For the upper echelons of English football, the odds are actually quite competitive. Premier League matches typically compile to 104-104.5% which is at the upper end of fair, trumping companies such as Ladbrokes, SkyBet and Betway. (A 100% book would indicate that the bookmaker had no inbuilt profit into their prices, therefore the closer to 100%, the more generous the odds are). However, drop down a division to The Championship, and the odds become particularly stingy. On the eve of the match between Reading v Brighton & Hove Albion FC, the odds compiled to a whopping 113.6%. To put the uncompetitiveness of their odds into perspective, the three aforementioned bookmakers Ladbrokes, Skybet and Betway’s books compiled to between 106.5-108.5% – quite a discrepancy. The other top leagues around Europe compile to 110-114%, which isn’t great.
Basketball matches usually work to 108-110% books, which isn’t wildly out of line with most firms, but again is hardly enticing. Odds vary for ice hockey, with top leagues such as the NHL working to 109-110% books, but less popular competitions such as the top league in Poland priced up more cautiously, with 116% books commonplace.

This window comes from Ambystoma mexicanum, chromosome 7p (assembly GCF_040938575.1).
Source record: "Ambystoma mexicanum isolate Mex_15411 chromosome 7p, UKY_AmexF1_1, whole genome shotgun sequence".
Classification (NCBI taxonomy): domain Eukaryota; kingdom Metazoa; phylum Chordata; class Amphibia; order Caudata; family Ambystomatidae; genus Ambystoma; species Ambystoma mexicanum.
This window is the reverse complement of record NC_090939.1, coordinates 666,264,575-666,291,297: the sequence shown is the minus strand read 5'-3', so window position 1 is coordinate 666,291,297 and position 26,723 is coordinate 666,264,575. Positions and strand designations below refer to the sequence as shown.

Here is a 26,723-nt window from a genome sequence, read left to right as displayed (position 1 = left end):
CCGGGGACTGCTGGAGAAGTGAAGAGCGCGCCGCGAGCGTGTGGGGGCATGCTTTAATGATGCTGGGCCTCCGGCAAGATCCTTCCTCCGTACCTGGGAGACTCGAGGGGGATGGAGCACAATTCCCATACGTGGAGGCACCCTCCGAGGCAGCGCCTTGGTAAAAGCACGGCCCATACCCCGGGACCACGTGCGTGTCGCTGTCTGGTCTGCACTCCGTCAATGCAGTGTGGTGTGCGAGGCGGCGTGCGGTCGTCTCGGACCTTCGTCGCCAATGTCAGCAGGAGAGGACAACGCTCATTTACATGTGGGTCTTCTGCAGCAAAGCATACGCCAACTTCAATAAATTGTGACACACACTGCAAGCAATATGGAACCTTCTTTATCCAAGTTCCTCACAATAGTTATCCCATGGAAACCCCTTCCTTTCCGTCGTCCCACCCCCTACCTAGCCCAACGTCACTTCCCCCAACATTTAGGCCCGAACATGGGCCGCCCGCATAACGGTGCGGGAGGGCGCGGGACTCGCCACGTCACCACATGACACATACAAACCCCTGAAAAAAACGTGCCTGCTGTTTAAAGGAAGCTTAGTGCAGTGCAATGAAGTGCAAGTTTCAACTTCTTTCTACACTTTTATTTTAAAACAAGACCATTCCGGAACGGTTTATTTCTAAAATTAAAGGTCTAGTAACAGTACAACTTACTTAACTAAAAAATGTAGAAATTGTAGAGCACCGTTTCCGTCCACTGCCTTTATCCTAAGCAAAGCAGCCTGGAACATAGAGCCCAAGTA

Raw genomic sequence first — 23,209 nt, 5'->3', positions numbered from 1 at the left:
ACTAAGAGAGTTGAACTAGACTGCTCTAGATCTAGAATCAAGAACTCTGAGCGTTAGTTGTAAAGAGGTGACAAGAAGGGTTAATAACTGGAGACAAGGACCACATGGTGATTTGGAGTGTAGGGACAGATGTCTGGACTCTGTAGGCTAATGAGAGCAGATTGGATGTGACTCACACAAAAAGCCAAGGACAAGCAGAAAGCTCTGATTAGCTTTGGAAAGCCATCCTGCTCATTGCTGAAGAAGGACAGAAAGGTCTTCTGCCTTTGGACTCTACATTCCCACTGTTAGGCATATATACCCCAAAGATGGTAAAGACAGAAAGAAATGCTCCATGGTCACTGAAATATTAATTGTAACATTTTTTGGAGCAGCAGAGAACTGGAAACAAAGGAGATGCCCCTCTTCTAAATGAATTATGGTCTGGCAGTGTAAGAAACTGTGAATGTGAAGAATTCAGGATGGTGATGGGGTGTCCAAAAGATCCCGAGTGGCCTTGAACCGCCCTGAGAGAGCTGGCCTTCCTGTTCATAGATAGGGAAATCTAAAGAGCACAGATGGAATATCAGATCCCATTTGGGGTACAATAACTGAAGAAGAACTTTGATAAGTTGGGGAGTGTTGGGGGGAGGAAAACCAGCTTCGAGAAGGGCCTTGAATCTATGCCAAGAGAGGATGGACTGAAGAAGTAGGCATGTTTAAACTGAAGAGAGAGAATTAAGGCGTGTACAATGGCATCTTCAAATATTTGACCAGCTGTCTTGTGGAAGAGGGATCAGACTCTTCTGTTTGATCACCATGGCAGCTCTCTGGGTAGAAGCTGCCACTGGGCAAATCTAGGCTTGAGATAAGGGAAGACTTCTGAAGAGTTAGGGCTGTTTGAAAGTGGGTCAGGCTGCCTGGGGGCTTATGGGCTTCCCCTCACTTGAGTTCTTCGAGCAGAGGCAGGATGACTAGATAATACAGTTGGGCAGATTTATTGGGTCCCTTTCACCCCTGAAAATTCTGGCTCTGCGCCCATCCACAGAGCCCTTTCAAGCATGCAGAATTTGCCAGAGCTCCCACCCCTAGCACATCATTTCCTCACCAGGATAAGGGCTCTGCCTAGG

RedBet are one of a handful of bookmakers who indicate their maximum stakes next to their odds. For English Premier League games, punters can tend to get €1500 on the 1X2 market and €500 on the Asian handicap odds. Dropping down to the English Championship, the maximum is reduced to €500 for 1X2 betting and €500 for the Asian handicaps. In basketball, NBA limits are set at €1000, but punters who fancy a team in the NCAA college competition, can only get €50 on fixtures with RedBet. The ice hockey limits are a little higher in the USA, with customers able to strike bets up to €1500 on the match outcomes in the NHL. Overall the ceiling for stakes has to be considered fairly low, but at least it is consistent across different matches in the same leagues.